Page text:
Laughing Out Loud At Myself! I opened this quote and the first words I saw were: "TRUST MEN AND..." Was this going to be some sarcastic quote about how us woman can't and shouldn't trust men? My first reaction was to laugh and half-agree, half-disagree.
Then I realised that's not what the quote was about at all. Of course it's something much deeper. Something I'm not sure I can unpack. It's really two separate statements, and I'm especially intrigued by the second statement: "treat them gently, and they will show themselves great."
Is there really a connection between gentle treatment and greatness? Yet again, I find myself pondering the afternoon in Timor Leste during which I was not sportsmanlike. That wasn't the first time I spoke sternly (read: shouted) at a colleague. Twice, I reprimanded my co-workers like a mother might her naughty child, the way I learned to do when I was a teacher. I treated my colleagues like deviant subordinates. (Which they kind of were, come to think of it, but still - it wasn't professionally ok.) In other words: I did not treat them gently.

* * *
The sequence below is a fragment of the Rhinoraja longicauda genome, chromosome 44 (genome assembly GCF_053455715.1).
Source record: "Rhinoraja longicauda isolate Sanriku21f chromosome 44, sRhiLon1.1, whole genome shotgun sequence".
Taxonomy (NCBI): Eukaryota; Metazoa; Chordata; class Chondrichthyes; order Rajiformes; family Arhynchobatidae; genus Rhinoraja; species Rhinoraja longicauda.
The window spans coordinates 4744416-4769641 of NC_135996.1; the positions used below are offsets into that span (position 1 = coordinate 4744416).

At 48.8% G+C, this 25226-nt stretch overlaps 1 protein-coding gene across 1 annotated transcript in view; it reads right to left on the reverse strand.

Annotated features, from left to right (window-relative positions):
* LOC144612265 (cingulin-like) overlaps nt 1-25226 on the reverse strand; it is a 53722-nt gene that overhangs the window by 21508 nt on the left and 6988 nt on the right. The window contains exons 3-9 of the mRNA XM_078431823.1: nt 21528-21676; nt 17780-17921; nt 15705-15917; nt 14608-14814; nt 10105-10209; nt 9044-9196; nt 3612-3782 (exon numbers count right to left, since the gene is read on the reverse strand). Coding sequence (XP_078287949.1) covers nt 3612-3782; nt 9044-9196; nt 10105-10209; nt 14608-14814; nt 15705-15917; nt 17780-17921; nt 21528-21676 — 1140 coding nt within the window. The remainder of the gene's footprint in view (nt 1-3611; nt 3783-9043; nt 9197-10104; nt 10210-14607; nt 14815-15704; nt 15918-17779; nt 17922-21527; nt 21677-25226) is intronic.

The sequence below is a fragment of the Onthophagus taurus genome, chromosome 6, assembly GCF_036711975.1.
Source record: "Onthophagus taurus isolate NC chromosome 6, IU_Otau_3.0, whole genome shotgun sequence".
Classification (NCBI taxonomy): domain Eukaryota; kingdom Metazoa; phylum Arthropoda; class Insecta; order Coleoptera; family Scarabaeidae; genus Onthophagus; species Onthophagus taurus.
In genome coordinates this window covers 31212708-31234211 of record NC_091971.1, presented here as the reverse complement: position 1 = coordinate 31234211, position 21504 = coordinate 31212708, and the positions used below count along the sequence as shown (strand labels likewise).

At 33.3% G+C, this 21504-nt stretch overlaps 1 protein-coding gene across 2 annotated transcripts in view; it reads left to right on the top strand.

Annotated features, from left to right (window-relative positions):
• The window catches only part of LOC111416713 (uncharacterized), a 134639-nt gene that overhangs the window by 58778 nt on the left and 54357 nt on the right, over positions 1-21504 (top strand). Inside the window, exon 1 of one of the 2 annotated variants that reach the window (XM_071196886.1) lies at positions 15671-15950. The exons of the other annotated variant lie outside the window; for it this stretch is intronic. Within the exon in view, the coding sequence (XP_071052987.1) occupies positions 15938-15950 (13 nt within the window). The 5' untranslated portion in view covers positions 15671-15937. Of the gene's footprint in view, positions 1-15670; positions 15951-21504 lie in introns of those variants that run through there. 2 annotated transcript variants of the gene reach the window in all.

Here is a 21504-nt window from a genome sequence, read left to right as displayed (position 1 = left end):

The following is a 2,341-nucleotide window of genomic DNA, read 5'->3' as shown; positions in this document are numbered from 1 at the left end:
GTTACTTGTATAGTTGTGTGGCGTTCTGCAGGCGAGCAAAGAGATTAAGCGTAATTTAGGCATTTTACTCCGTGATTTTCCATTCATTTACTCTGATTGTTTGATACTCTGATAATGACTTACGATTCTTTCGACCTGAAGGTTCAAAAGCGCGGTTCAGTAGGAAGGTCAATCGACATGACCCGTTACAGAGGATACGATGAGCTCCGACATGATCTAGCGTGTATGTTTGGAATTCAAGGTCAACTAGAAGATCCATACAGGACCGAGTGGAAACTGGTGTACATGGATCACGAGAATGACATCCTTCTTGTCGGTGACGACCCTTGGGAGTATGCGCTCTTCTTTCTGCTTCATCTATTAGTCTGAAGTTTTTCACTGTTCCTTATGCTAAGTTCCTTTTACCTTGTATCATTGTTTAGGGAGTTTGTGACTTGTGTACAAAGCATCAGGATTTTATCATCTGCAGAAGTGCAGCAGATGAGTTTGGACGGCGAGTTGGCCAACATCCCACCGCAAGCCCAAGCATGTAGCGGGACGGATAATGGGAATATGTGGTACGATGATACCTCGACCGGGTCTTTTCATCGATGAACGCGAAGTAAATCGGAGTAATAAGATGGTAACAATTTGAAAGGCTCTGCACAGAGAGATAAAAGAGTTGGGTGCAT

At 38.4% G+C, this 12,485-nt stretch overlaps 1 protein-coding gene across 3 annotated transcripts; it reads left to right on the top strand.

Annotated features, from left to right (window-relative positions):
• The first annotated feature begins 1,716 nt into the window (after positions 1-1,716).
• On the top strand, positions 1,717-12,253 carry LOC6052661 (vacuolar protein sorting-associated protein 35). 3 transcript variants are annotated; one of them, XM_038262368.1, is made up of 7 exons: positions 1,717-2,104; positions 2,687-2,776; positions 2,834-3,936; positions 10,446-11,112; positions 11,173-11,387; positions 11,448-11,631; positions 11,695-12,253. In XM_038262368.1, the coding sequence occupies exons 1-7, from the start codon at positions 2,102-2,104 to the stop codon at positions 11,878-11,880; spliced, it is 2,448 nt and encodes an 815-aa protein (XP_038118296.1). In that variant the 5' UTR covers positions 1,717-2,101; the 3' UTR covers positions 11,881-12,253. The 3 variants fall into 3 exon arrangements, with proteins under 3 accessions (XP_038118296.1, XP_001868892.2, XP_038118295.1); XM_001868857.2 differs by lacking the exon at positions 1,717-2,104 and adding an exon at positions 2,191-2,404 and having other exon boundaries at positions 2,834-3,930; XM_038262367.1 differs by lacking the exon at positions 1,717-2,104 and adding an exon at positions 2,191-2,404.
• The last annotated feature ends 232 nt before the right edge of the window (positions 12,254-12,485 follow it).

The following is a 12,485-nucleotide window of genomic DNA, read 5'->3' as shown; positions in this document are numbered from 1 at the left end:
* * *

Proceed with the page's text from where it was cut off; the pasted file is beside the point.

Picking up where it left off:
But it worked. In both cases, they came back (literally - the reprimanding took place over the phone) and did their job. And they did their job very, very well - perhaps they had done their job that well some day in the past when they were less exhausted by life and less scared of life. But they hadn't done their job that well for a while. But after I let loose, they did what I'd always suspected they were capable of doing but not yet been able to confirm. They showed themselves great.
Meanwhile, I felt like a lump of feces, thoroughly broken down by how awfully I had behaved. Others heard my scolding and their respect for me fizzled. I was wrong. It worked, but I was wrong.
I told a friend what happened after each of these incidents. In the first instance, getting him to deliver the goods was important enough that she affirmed my roar. But I could tell he and I would never be on good terms again, not like before.
Then the second incident happened, and she said she'd seen this before. He may have been great on this day, but he would never work well with me again. I think she was right. I lost his trust - but if that was the price to pay for his greatness, then how do I know I was wrong?